Colorado v. Colorado State Preview – “T.I.P.S.” for the 2018 Rocky Mountain Showdown


7-6. 7-6. 7-6.

Head coach Mike Bobo has been very consistent in his first three seasons at Colorado State.

In each of Bobo’s three campaigns in Ft. Collins, CSU has lost to Colorado in September, gone on to finish the regular season 7-5, then lost their bowl game in December.

After a humbling 43-34 loss to Hawai’i in the 2018 opener, and with three straight games against Power-Five conference schools coming up (v. Colorado; v. Arkansas; at Florida), plus a road tilt against Mountain West Conference favorite Boise State, it might be asking a bit too much for the Rams to get to 7-6 this fall.

Last season, CSU opened with a 58-27 rout of Oregon State, but then managed only a field goal a week later, with the Buffs winning the 2017 version of the Rocky Mountain Showdown 17-3.

Ram fans are undoubtedly looking for a similar turnaround – this time in their favor – in the 2018 battle with the Buffs.

The question of the week, then, is which CSU team will show up this Friday – the team which was out-scored 37-7 at home by an inferior opponent in the first 40 minutes of their opener? Or the team which posted four touchdowns in less than a quarter of play to make a game of it late against the Rainbow Warriors?


This week’s “T.I.P.S.” for CU v. Colorado State … Friday, 7:30 p.m. MT, CBS Sports Network


T – Talent 

“If you build it, he will come” – Field of Dreams

“If you build it, they will come” – Colorado State athletic administration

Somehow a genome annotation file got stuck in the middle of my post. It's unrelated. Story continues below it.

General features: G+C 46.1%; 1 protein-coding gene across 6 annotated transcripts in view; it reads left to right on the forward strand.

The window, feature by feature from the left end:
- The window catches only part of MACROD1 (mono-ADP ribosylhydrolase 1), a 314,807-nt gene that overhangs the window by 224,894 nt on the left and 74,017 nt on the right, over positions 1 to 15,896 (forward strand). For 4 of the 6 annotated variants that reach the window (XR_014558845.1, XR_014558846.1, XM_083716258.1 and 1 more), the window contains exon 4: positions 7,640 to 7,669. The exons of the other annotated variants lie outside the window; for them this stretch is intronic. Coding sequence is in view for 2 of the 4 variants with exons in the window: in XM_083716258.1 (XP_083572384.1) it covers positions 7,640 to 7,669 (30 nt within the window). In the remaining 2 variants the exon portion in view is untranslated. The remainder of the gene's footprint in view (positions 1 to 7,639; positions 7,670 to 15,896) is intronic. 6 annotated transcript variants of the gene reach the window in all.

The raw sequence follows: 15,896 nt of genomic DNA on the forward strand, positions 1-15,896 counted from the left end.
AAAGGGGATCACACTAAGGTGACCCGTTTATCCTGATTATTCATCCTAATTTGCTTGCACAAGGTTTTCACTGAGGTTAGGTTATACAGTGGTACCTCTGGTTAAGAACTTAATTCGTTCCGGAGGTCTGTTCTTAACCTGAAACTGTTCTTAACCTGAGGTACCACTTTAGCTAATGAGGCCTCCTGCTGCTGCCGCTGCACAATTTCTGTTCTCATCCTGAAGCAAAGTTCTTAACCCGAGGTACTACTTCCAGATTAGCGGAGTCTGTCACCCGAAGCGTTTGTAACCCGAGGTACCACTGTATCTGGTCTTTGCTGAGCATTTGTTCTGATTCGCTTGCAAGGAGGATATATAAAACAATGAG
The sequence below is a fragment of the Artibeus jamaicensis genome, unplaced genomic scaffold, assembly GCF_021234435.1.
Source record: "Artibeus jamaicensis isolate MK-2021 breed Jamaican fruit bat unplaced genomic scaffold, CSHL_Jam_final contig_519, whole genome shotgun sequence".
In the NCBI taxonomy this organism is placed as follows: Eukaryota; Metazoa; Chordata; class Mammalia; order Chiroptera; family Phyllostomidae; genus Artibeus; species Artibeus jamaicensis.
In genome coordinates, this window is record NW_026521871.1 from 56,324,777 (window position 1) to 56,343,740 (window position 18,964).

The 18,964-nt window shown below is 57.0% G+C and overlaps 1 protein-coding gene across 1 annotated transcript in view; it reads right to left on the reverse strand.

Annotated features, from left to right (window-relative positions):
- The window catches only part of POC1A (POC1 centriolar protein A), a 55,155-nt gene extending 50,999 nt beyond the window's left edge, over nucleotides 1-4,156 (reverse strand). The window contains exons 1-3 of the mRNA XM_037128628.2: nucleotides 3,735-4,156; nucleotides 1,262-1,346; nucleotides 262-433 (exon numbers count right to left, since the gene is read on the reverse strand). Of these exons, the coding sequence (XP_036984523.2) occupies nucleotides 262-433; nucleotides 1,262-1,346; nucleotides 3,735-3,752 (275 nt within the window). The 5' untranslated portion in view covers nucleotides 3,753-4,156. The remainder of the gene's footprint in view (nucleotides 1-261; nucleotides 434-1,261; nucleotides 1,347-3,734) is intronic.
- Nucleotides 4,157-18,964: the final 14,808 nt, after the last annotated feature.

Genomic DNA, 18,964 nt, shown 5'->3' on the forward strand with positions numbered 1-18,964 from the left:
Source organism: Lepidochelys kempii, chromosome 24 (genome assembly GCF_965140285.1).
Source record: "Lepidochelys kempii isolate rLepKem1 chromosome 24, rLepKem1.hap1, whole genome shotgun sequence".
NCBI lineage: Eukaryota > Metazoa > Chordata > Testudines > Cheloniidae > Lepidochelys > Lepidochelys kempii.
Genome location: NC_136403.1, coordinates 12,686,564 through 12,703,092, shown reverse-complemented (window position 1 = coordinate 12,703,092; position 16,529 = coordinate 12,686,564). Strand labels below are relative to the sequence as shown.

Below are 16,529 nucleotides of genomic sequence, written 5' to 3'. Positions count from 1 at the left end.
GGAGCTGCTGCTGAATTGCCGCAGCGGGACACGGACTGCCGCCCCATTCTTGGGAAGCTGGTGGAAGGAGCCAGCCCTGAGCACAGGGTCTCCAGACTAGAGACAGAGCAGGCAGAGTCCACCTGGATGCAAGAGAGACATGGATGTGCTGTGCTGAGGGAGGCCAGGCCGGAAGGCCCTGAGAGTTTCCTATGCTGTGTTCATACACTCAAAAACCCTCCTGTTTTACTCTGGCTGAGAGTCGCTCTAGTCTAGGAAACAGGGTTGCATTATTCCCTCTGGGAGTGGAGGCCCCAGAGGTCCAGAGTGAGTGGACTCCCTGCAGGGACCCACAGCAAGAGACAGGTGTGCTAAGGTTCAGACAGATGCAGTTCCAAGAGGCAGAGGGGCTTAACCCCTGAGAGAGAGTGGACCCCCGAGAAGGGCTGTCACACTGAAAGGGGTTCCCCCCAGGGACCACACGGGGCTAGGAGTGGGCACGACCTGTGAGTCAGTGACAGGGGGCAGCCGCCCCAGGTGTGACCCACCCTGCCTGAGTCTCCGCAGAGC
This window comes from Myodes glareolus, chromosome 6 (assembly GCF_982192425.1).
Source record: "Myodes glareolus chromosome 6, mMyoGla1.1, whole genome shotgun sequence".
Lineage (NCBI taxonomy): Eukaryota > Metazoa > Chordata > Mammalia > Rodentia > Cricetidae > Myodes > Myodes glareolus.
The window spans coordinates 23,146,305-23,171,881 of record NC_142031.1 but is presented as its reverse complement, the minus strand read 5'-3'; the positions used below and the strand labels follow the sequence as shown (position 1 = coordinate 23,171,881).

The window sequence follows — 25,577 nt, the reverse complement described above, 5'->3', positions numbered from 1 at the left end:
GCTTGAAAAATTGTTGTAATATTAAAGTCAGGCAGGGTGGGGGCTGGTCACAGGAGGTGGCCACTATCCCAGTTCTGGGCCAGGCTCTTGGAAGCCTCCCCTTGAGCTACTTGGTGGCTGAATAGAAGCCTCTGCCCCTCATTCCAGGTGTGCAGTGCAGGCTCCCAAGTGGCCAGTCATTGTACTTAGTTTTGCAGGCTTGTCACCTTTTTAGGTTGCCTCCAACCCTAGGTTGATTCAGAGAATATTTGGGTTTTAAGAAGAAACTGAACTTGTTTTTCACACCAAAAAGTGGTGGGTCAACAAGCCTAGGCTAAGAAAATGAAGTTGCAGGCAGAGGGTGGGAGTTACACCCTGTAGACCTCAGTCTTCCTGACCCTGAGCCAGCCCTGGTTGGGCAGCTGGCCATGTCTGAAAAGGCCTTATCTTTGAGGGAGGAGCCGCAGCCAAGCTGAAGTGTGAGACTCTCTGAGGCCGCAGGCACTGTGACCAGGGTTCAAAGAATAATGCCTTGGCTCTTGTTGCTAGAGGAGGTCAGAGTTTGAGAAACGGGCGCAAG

At a cost of $245 million, (now named) Canvas Stadium was years in the planning, making its debut last September with the Rams taking out Oregon State, 58-27.

When fund-raising began in 2013, and when ground-breaking took place in 2015, the new stadium was touted as a way for Colorado State to enter big-time college football.

So far … not so much.

Not only have the Rams not been tendered a Big 12 (or any other Power-Five conference) bid in the past five years, the CSU program is, arguably, trending in the wrong direction.

Canvas Stadium has a capacity of 41,000, with the Rams averaging 32,062 per game in home attendance last season. While that total represents the highest average in school history, the average attendance was only a 4,462 per game average bump over the lame duck final season at Hughes Stadium. Against Hawai’i, on a balmy Colorado evening, for a game in which the home team was a 17-point favorite … the Rams drew an announced crowd of 31,007.

In addition to a rise in attendance, Ram fans were looking for a rise in caliber of player coming to Ft. Collins. Instead of seeing a positive move in recruiting which is expected (demanded?) from a fan base when millions are put into facilities, CSU recruiting has been fair-to-middling at best.

Here are Rivals Recruiting Class national rankings for Colorado State since 2013:

Class of ’13 … 82 (new stadium announced)

Class of ’14 … 76

Class of ’15 … 119 (transition Class between Jim McElwain and Mike Bobo)

Class of ’16 … 63

Class of ’17 … 83

Class of ’18 … 89

Class of ’19 … outside the top 100

This fall, Colorado State returns only nine starters from last season (four on offense; five on defense). On the two deep roster released before the season-opener against Hawai’i, the Rams had eight freshmen, including freshman starters at left tackle, nose tackle, and one of the cornerback positions.